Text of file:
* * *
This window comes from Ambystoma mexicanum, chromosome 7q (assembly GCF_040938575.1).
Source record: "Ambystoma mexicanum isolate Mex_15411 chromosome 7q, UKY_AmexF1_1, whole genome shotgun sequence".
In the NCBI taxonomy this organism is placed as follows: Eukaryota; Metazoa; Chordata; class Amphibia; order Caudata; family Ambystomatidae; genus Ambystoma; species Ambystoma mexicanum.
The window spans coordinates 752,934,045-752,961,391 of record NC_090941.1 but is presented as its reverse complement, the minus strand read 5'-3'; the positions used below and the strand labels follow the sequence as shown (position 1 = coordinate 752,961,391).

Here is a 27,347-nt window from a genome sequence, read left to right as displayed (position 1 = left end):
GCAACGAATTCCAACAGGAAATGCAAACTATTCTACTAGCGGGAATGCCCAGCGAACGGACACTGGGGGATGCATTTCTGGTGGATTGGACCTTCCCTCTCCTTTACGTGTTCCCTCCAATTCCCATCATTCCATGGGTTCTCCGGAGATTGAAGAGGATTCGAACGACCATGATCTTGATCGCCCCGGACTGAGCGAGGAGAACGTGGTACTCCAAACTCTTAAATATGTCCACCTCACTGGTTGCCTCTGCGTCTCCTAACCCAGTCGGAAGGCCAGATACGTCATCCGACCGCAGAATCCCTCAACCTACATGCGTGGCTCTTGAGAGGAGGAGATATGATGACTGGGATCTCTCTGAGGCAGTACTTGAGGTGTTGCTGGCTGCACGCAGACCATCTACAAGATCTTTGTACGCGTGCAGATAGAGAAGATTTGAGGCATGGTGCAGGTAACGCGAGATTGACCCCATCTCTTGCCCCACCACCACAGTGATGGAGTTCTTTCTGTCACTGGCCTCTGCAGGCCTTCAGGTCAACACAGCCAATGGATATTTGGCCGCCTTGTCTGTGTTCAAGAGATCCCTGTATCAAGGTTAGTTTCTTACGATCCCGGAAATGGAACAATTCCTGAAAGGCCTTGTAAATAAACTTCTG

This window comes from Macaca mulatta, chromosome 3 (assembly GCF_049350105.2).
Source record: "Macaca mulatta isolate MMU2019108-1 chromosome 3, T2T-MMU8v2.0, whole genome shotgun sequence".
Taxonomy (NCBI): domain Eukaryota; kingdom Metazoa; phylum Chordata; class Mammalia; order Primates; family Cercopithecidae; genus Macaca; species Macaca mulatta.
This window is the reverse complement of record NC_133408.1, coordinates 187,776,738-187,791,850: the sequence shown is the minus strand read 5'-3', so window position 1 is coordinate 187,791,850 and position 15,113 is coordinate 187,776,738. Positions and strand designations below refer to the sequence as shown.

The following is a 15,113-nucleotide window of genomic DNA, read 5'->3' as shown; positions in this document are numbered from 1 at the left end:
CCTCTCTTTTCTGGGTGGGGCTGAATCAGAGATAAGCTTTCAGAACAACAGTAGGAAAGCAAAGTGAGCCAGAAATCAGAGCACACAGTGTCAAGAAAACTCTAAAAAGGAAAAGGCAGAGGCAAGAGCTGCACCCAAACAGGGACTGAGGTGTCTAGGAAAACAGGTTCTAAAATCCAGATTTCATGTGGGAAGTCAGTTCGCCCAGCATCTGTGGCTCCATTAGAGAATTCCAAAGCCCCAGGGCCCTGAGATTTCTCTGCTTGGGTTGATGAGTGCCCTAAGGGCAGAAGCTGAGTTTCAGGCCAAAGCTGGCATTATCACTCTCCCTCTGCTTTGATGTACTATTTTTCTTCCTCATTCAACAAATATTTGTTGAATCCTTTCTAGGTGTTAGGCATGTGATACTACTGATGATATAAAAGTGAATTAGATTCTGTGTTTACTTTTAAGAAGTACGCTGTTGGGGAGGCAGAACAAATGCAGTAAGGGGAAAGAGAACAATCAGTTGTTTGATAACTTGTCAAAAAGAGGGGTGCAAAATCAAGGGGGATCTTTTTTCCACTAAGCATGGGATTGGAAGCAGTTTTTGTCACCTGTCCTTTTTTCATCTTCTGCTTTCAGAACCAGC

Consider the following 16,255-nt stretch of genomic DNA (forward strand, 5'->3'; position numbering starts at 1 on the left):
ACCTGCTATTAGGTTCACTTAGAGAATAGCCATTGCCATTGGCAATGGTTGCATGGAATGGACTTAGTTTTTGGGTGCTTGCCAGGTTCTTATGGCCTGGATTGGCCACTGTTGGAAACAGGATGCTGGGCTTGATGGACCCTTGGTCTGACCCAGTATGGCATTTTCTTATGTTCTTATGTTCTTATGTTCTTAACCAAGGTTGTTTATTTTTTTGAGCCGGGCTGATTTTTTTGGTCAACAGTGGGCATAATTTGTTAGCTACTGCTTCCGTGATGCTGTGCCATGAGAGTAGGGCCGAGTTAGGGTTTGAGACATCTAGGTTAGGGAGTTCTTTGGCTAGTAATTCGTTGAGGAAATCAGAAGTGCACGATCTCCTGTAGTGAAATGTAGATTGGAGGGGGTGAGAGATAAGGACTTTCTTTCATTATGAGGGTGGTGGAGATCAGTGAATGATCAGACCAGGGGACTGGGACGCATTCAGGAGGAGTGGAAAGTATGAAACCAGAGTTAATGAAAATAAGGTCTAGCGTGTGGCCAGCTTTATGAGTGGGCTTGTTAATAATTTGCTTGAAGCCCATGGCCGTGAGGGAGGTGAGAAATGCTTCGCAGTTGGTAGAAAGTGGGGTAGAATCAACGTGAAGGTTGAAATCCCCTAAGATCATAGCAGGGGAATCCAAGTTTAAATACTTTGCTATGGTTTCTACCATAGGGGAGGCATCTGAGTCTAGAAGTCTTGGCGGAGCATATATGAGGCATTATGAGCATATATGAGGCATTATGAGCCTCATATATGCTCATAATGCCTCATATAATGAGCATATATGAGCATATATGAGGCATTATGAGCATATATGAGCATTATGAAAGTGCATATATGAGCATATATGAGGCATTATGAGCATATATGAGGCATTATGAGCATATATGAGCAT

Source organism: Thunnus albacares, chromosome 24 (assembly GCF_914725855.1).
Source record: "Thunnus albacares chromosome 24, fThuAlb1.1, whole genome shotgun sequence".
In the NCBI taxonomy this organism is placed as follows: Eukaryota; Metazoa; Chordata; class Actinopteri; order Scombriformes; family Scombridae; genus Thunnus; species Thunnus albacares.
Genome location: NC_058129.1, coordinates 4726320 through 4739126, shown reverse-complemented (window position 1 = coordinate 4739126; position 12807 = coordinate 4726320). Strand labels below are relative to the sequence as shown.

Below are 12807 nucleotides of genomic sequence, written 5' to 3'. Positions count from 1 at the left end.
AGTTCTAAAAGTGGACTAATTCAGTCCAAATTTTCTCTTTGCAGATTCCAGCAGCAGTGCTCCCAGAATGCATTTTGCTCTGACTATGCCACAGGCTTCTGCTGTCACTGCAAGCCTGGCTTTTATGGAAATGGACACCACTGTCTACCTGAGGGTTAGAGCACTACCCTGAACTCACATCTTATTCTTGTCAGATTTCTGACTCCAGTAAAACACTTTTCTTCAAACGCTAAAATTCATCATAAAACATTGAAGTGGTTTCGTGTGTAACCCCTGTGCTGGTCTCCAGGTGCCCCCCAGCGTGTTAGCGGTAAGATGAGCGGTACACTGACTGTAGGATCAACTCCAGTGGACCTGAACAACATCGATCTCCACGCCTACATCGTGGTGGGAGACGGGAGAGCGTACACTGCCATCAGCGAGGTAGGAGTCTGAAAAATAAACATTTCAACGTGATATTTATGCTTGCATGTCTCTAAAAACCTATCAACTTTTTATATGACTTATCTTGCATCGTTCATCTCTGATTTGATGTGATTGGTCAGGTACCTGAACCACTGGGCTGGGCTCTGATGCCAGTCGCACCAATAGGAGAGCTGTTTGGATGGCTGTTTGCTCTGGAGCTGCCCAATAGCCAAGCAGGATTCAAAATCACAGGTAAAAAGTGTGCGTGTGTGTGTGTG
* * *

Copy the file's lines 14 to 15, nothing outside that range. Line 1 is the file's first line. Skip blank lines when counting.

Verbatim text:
ACCTGCTATTAGGTTCACTTAGAGAATAGCCATTGCCATTGGCAATGGTTGCATGGAATGGACTTAGTTTTTGGGTGCTTGCCAGGTTCTTATGGCCTGGATTGGCCACTGTTGGAAACAGGATGCTGGGCTTGATGGACCCTTGGTCTGACCCAGTATGGCATTTTCTTATGTTCTTATGTTCTTATGTTCTTAACCAAGGTTGTTTATTTTTTTGAGCCGGGCTGATTTTTTTGGTCAACAGTGGGCATAATTTGTTAGCTACTGCTTCCGTGATGCTGTGCCATGAGAGTAGGGCCGAGTTAGGGTTTGAGACATCTAGGTTAGGGAGTTCTTTGGCTAGTAATTCGTTGAGGAAATCAGAAGTGCACGATCTCCTGTAGTGAAATGTAGATTGGAGGGGGTGAGAGATAAGGACTTTCTTTCATTATGAGGGTGGTGGAGATCAGTGAATGATCAGACCAGGGGACTGGGACGCATTCAGGAGGAGTGGAAAGTATGAAACCAGAGTTAATGAAAATAAGGTCTAGCGTGTGGCCAGCTTTATGAGTGGGCTTGTTAATAATTTGCTTGAAGCCCATGGCCGTGAGGGAGGTGAGAAATGCTTCGCAGTTGGTAGAAAGTGGGGTAGAATCAACGTGAAGGTTGAAATCCCCTAAGATCATAGCAGGGGAATCCAAGTTTAAATACTTTGCTATGGTTTCTACCATAGGGGAGGCATCTGAGTCTAGAAGTCTTGGCGGAGCATATATGAGGCATTATGAGCATATATGAGGCATTATGAGCCTCATATATGCTCATAATGCCTCATATAATGAGCATATATGAGCATATATGAGGCATTATGAGCATATATGAGCATTATGAAAGTGCATATATGAGCATATATGAGGCATTATGAGCATATATGAGGCATTATGAGCATATATGAGCAT

Source organism: Thunnus albacares, chromosome 24 (assembly GCF_914725855.1).